Cited by 3 | Viewed by 1990 | PDF Full-text (2166 KB) | HTML Full-text | XML Full-text
Abstract
Although α-1,3-glucan is a major cell wall polysaccharide in filamentous fungi, its biological functions remain unclear, except that it acts as a virulence factor in animal and plant pathogenic fungi: it conceals cell wall β-glucan on the fungal cell surface to circumvent recognition
[...] Read more.
Although α-1,3-glucan is a major cell wall polysaccharide in filamentous fungi, its biological functions remain unclear, except that it acts as a virulence factor in animal and plant pathogenic fungi: it conceals cell wall β-glucan on the fungal cell surface to circumvent recognition by hosts. However, cell wall α-1,3-glucan is also present in many of non-pathogenic fungi. Recently, the universal function of α-1,3-glucan as an aggregation factor has been demonstrated. Applications of fungi with modified cell wall α-1,3-glucan in the fermentation industry and of in vitro enzymatically-synthesized α-1,3-glucan in bio-plastics have been developed. This review focuses on the recent progress in our understanding of the biological functions and biosynthetic mechanism of cell wall α-1,3-glucan in fungi. We briefly consider the history of studies on α-1,3-glucan, overview its biological functions and biosynthesis, and finally consider the industrial applications of fungi deficient in α-1,3-glucan. Full article
(This article belongs to the Special Issue Fungal Cell Wall)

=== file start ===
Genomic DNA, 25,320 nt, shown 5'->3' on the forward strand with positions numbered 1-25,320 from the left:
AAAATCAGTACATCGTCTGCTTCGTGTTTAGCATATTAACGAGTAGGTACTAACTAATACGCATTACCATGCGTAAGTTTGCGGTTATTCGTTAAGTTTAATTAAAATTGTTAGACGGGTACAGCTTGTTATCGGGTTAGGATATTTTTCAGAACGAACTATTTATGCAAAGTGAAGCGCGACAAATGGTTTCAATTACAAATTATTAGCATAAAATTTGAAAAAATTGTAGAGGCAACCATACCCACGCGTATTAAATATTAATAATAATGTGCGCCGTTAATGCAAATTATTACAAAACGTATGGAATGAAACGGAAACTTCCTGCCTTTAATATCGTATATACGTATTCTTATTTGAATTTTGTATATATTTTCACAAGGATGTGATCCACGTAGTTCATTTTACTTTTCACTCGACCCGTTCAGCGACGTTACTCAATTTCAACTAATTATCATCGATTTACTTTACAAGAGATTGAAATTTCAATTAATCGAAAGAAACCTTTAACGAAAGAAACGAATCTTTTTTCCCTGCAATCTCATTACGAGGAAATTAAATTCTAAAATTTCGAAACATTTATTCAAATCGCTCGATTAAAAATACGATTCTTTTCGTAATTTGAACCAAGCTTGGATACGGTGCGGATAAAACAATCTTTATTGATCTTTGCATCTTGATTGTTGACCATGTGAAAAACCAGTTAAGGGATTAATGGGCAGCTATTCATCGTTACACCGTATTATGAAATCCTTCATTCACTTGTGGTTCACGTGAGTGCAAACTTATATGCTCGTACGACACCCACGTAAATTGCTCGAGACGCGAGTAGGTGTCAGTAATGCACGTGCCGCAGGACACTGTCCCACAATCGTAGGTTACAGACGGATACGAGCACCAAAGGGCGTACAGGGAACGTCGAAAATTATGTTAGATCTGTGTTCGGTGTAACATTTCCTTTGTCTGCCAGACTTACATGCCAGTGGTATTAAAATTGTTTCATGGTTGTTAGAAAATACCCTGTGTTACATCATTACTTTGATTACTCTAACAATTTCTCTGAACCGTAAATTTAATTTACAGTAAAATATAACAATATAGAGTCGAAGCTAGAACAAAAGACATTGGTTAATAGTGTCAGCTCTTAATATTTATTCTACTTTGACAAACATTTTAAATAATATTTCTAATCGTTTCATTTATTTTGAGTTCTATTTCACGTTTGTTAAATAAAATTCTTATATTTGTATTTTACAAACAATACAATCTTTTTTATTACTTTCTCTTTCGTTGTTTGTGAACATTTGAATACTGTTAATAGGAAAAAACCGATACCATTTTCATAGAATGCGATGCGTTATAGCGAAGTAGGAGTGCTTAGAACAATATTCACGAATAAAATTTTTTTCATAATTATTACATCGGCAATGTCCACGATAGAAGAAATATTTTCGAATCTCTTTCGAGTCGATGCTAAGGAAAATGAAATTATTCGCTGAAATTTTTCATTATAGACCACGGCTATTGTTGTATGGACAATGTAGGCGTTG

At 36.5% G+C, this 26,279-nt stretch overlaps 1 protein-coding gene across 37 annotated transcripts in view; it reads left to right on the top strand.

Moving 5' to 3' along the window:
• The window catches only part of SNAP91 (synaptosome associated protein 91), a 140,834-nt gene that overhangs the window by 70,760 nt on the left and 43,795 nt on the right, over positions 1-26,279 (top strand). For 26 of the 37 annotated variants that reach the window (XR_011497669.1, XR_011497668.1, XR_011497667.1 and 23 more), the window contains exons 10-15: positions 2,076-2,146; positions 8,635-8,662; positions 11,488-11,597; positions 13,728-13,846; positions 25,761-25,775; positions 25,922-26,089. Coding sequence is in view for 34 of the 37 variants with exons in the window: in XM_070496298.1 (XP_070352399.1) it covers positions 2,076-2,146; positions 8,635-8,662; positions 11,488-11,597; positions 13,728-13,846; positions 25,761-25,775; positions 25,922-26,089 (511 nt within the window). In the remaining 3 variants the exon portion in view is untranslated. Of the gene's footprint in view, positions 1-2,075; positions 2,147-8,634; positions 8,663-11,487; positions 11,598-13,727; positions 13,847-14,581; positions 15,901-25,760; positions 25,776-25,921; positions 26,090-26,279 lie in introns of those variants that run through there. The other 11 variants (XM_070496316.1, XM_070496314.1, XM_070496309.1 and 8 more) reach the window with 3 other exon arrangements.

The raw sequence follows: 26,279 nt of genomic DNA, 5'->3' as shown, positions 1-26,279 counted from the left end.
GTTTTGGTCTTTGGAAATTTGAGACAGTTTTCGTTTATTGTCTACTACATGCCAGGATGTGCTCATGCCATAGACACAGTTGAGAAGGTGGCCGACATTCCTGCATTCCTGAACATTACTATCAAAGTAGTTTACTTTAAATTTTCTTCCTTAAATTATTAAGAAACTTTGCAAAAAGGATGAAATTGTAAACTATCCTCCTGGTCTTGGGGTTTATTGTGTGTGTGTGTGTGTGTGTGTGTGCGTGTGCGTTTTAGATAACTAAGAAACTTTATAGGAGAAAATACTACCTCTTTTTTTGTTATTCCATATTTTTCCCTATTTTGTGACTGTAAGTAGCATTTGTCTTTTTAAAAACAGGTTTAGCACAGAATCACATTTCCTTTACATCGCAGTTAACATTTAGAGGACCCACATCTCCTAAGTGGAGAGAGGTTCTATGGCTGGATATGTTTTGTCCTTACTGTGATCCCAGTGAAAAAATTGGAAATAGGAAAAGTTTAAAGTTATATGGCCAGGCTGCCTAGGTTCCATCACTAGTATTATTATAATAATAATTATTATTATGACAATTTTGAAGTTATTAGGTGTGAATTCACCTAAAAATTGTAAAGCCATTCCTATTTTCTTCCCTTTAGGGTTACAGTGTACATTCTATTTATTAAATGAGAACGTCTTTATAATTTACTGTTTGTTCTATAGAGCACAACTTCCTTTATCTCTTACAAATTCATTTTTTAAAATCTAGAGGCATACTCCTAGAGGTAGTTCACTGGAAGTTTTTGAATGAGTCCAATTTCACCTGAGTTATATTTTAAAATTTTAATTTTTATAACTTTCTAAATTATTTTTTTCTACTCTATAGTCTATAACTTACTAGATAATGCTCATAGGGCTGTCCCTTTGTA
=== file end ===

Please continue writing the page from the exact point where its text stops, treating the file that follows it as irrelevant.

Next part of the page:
Figures

Figure 1

Open AccessReview Ecoepidemiology of Cryptococcus gattii in Developing Countries
J. Fungi 2017, 3(4), 62; https://doi.org/10.3390/jof3040062
Received: 27 September 2017 / Revised: 28 October 2017 / Accepted: 30 October 2017 / Published: 3 November 2017
Cited by 2 | Viewed by 1492 | PDF Full-text (698 KB) | HTML Full-text | XML Full-text
Abstract
Cryptococcosis is a systemic infection caused by species of the encapsulated yeast Cryptococcus. The disease may occur in immunocompromised and immunocompetent hosts and is acquired by the inhalation of infectious propagules present in the environment. Cryptococcus is distributed in a plethora of
[...] Read more.
Cryptococcosis is a systemic infection caused by species of the encapsulated yeast Cryptococcus. The disease may occur in immunocompromised and immunocompetent hosts and is acquired by the inhalation of infectious propagules present in the environment. Cryptococcus is distributed in a plethora of ecological niches, such as soil, pigeon droppings, and tree hollows, and each year new reservoirs are discovered, which helps researchers to better understand the epidemiology of the disease. In this review, we describe the ecoepidemiology of the C. gattii species complex focusing on clinical cases and ecological reservoirs in developing countries from different continents. We also discuss some important aspects related to the antifungal susceptibility of different species within the C. gattii species complex and bring new insights on the revised Cryptococcus taxonomy. Full article
(This article belongs to the Special Issue Fungal Infections in the Developing World)
Figures

Figure 1

Open AccessReview MCC/Eisosomes Regulate Cell Wall Synthesis and Stress Responses in Fungi